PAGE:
There was a certain amount of political serendipity surrounding Michael Bloomberg on Monday. As the New York City mayor and 250 of his mayoral colleagues launched a new phase in their campaign to draw attention to illegal gun violence, the topic of firearms and why people own and vote on them was dominating the presidential campaign.
At issue was the now famous quote Sen. Barack Obama uttered more than a week ago, in which he said voters "cling" to guns, religion, and anti-immigration sentiment when compelled by challenging economic factors. In an interview with The Huffington Post, Bloomberg said he disagreed with the assertion, arguing that neither psychology nor economics were at play.
"I think it is really stretching it to think there is an economic component to how people vote on this," Bloomberg said of the remark, first reported by Huffington Post's OffTheBus. "This is an issue that they have voted the same way for a long time, through good times and bad times. It is not like people have to defend themselves against a higher rate of crime when the economy is lower. You can read too much into this."
For Bloomberg, the issue of guns and gun control is far more politically simplistic: People are guaranteed the right to bear arms under the second amendment, but the government has the responsibility to ensure that those individuals with criminal records are screened before purchasing the deadly weapons.
Which brings him back to the point of his campaign. Under the current system, prospective gun owners, regardless of their backgrounds, are free to buy firearms at gun shows. It is a loophole that each of the presidential candidates has argued should be closed -- but one that Congress has yet to address.
"We are trying to get Congress to change the laws and there is an argument, 'well, wait until we see who the next president is,'" said Bloomberg, who up until a recently had flirted with a White House run of his own. "What we try to point out is that all of the three possible presidents support ending the gun show exemption so there is no reason to wait... in the meantime while you are waiting for November or January 26, whenever the new president takes over, there will be a lot more guns sold to criminals."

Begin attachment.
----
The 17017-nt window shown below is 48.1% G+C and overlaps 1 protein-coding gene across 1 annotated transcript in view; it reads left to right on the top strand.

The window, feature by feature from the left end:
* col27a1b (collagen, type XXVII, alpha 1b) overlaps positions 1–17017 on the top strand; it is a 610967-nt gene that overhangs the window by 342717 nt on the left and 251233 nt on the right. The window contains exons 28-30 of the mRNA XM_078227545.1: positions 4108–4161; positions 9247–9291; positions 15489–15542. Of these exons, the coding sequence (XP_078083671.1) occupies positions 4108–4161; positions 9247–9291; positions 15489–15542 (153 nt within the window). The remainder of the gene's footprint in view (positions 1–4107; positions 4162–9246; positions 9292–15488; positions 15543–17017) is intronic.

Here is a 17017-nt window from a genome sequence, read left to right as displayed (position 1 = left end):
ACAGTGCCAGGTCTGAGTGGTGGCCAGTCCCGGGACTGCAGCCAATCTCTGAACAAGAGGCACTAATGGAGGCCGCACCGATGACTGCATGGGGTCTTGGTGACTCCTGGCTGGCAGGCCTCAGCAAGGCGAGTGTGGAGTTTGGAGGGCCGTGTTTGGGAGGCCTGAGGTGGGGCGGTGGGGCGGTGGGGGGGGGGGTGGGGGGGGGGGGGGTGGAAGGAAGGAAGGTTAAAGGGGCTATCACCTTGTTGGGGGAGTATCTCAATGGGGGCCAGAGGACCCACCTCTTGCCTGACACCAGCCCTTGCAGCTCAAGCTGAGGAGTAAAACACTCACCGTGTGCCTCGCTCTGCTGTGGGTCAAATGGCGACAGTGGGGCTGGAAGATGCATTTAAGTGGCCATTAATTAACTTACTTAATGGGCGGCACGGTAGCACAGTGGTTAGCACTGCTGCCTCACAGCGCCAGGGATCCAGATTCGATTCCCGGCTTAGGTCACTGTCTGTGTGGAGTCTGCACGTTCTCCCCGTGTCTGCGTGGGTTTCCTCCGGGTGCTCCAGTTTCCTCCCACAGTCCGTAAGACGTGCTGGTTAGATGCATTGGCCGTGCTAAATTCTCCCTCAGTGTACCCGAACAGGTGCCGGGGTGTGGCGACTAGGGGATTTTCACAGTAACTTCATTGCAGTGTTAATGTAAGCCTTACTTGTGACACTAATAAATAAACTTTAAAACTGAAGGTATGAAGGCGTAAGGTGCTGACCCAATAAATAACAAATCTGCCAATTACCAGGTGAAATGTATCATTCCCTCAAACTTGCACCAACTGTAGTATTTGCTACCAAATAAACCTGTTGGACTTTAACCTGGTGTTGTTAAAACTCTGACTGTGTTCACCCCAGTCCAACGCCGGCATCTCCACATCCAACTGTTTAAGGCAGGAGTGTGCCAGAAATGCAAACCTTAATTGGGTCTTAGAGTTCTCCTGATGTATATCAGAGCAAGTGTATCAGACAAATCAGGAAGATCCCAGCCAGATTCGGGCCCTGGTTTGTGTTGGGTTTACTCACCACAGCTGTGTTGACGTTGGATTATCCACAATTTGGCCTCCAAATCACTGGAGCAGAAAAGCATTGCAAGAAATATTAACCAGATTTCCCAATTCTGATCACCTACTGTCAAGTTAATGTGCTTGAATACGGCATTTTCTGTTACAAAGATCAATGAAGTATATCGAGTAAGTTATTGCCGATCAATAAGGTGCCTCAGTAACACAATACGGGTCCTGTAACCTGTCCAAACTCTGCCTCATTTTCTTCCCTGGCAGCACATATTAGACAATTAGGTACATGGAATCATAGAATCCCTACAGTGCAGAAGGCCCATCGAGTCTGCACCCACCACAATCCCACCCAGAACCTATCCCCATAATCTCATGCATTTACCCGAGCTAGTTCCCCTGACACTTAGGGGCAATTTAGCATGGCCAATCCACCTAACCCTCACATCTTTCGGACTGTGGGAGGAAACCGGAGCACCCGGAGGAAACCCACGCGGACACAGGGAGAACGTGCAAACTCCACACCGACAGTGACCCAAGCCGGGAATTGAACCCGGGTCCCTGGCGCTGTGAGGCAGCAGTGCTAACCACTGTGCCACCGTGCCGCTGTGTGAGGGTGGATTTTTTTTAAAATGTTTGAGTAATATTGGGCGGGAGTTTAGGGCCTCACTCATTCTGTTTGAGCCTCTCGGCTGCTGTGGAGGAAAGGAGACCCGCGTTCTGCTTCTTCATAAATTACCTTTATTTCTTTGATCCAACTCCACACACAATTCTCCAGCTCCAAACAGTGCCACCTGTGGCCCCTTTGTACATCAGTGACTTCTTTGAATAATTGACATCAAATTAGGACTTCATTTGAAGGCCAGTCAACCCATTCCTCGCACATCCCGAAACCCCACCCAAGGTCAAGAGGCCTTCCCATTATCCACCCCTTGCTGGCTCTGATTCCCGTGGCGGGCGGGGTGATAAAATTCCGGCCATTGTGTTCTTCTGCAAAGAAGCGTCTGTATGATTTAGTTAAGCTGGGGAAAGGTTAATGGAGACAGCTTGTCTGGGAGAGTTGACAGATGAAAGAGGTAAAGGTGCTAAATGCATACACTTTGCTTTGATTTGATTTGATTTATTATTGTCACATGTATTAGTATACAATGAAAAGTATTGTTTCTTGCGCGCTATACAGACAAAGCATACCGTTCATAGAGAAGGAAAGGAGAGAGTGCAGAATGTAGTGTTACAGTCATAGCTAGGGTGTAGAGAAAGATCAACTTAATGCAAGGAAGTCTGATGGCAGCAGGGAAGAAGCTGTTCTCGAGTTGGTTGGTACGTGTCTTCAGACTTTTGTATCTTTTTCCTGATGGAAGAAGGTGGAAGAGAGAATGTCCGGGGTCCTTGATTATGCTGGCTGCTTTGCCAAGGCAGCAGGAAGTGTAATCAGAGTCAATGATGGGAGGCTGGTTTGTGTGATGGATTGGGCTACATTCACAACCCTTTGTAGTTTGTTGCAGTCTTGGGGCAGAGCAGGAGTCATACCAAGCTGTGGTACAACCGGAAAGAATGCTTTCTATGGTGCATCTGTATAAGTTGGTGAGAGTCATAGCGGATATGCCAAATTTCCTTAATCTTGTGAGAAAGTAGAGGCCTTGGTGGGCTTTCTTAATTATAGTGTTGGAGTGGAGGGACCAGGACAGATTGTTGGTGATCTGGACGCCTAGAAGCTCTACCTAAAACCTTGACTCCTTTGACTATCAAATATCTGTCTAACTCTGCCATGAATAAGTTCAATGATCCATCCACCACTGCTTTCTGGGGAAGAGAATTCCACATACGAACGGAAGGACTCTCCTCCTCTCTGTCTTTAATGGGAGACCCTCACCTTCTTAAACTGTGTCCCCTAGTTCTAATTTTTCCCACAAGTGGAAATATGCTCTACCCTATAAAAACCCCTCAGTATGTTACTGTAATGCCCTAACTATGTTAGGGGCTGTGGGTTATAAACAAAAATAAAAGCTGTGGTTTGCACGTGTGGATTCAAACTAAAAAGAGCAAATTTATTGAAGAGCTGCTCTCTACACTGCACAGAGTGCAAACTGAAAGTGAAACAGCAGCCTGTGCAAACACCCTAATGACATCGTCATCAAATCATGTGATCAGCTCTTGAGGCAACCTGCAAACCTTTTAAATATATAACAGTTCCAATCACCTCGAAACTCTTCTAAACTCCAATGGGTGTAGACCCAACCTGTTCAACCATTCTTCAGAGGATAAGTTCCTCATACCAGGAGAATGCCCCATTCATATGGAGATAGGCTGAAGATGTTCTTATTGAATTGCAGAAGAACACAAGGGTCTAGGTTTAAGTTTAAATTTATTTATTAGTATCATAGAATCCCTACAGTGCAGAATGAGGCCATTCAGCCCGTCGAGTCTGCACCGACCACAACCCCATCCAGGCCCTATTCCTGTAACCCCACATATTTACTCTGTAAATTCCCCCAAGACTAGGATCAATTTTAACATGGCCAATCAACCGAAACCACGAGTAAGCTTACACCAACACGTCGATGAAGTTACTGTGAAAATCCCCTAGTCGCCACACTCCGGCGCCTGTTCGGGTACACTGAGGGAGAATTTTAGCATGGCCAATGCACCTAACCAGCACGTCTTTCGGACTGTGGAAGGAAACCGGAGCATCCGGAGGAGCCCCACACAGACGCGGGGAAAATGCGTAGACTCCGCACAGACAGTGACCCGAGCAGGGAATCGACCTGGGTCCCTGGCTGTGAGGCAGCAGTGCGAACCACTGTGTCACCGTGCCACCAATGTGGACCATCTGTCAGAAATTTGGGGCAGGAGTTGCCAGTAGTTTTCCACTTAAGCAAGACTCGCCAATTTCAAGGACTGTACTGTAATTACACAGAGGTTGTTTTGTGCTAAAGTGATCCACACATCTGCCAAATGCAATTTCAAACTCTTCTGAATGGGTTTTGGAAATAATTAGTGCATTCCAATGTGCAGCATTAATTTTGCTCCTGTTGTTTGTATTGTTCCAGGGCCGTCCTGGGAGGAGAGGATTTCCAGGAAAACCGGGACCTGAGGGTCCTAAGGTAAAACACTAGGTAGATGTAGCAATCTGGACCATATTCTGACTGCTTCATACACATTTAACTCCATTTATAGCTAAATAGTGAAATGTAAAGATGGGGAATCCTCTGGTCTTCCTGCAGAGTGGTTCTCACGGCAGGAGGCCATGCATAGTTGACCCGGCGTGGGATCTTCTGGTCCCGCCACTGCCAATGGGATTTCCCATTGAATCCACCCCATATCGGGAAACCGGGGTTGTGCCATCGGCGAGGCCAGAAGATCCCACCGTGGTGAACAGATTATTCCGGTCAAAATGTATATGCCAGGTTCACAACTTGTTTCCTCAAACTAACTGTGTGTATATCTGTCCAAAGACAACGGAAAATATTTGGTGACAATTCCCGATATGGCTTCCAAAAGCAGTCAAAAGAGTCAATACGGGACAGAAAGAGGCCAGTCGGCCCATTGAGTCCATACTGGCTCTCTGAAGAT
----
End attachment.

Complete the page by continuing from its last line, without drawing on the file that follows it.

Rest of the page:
To that end, on Monday, the Mayors Against Illegal Guns Coalition launched a new nationwide television advertisement to draw attention to the issue of closing the gun show loophole. The spot featured supporters of all three presidential candidates as well as the mayor himself (labeled: an "undecided voter").
But, for Bloomberg, that wasn't even the biggest campaign breakthrough of the day.
Indeed, earlier on Monday, Wal-Mart, the nation's largest retailer and vender of firearms, announced that it would toughen internal standards regarding background checks and sales to gun owners. "I think that might actually be the catalyst that gets members of Congress to say, wait a second, the train is leaving and I'm on the wrong side on this one," said Bloomberg.
All of which begs the question: if there is support for closing the gun show loophole among all three presidential candidates, if the nation's largest gun vender is getting tighter with its sales, and if - as Bloomberg says - the public favors such a policy by a four-to-one ratio, why has it taken Congress so long to act?
'Because the NRA, which is a single-issue advocacy group, threatens them, and it requires one person to stand up," explained the mayor, adding later: "The second amendment gives people the right to bear arms. I don't have a problem with that. I only have a problem with selling guns to people with criminal records because it is against the federal law, and I think it is an intelligent law."